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• Monday, May 27th, 2019
jig for Veritas honing guide

Like many woodworkers, I have a mixed view of honing guides. After many years of using a modified freehand technique involving simple shop-made angle setting blocks, I now use the Veritas Mk.II guide for much of my honing. Maybe it’s because I have more blades, maybe it’s a matter of less patience, but I do like to try to refine my systems and this is where I am now.

The main advantage of a mechanical honing guide is in reliably and accurately returning to a secondary bevel formed in the previous sharpening or within the same sharpening session. This comes at the price of more complexity in the system. Moreover, the versatility of the Veritas Mk.II makes it more complex than most other guides.

My attempt to simplify use of the Mk.II involves setting the extension of the blade from the front of the jig, which is one determinant of the honing angle. To register the extension (and square the blade to the jig), the MkII uses an attachment to the main guide that you have to slide on and tighten. Then you bring the edge of the blade up to a metal stop on the attachment. Once you have tightened the blade in place, the attachment is removed and you can commence honing. 

Veritas Mk.II honing guide

The registration stop on the attachment is set in one of a dozen locations, each with a dimple to maintain repeatability. Each location of the stop allows several different honing angles depending on three possible settings of the clamping head on the roller base and four possible adjustments of the roller itself. The specific angles are in a table provided with the tool. 

Veritas honing guide angle registration

Ugh! But it’s not as bad as perhaps I’ve made it sound. In any case, 90% of my honing (and probably yours) can be accomplished with just two blade extension settings, specifically, the “H” and “I” extension lengths, which can render honing angles from 30° to 47.2°. (See Veritas’ instructions.) So, instead of fiddling with the attachment device, I use the simple wooden extension stop shown in the top photo. The little shim produces the “J” setting, which covers most of the other 10% of the angles I use.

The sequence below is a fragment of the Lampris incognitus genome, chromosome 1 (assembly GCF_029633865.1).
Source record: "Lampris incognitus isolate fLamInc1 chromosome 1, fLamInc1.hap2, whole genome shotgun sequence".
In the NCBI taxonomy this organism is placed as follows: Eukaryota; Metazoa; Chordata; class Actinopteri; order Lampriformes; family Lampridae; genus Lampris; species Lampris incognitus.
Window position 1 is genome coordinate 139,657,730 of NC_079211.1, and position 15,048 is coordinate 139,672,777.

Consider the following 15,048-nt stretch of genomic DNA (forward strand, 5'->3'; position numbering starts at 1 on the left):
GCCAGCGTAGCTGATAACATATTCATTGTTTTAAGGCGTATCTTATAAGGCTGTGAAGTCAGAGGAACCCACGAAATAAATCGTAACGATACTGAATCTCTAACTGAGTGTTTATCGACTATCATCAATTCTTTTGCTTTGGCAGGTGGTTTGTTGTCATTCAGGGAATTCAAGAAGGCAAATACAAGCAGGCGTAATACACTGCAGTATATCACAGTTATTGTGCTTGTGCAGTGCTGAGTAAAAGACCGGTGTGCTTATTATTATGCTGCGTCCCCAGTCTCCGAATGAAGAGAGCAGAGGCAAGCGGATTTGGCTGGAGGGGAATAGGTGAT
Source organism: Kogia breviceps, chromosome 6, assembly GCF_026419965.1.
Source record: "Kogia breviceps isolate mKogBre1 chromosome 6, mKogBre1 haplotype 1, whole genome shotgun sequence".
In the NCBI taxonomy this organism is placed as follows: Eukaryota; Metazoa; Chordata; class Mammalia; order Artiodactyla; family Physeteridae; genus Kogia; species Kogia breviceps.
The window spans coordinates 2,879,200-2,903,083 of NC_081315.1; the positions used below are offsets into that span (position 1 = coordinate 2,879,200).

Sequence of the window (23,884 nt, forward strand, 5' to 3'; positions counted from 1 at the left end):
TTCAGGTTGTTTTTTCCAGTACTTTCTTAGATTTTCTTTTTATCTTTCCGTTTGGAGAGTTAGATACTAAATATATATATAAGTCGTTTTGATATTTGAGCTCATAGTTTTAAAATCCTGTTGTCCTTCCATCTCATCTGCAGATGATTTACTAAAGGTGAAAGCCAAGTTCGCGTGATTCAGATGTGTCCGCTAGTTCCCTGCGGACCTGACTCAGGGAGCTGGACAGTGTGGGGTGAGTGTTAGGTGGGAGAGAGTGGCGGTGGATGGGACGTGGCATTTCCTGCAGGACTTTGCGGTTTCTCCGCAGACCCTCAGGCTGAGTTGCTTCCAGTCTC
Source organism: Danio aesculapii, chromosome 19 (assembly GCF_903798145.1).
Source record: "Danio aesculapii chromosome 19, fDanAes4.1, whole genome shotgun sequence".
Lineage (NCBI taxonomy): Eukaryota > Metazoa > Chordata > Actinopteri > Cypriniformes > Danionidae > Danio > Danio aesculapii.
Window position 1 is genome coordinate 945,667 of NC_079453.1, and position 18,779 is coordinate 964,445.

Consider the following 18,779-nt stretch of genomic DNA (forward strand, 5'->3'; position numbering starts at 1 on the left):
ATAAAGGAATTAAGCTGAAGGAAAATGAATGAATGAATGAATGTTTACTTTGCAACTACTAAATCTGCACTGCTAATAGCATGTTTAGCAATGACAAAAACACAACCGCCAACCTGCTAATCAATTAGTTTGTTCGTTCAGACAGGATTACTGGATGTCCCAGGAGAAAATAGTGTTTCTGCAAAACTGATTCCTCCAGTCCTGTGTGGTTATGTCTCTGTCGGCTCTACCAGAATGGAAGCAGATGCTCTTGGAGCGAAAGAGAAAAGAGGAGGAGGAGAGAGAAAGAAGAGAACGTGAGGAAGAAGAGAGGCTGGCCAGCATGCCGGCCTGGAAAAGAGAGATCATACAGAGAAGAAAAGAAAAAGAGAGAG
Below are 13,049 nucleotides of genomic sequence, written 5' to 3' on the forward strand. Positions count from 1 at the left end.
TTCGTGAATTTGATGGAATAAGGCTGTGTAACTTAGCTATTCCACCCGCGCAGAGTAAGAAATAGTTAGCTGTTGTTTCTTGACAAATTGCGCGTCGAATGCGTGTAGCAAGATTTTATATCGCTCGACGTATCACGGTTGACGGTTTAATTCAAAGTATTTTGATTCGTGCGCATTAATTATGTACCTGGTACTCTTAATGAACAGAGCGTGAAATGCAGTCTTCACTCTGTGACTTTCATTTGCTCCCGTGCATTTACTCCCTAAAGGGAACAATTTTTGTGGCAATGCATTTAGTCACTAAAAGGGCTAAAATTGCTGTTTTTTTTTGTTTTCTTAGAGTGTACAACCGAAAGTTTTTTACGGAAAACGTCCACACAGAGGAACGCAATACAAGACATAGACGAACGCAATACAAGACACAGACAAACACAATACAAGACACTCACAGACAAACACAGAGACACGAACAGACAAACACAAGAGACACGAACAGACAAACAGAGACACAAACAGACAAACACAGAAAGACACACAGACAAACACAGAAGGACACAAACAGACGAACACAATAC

jig for Veritas honing guide

I find this wooden stop to be faster than the Veritas attachment, and just as repeatable. It does take a little practice to coordinate the stop, blade, and Mk.II in your hands. Another advantage of the wooden stop is in avoiding metal near the edge of the blade, particularly if you have to repeat the setting in the same session for a partially sharpened blade that you want to work on further. It also works with the narrow blade clamp, which is especially helpful for Japanese chisels.

With this simple shop-made jig, I can enjoy the advantages of the excellent Veritas tool while avoiding some of its complexity. 

Category: Tools and Shop
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One Response

  1. 1
    Pascal Teste 

    I also use the Mk.II and you are right about the registration stop, it is a little bit cumbersome. I like your jig, good idea! Thank you for sharing!

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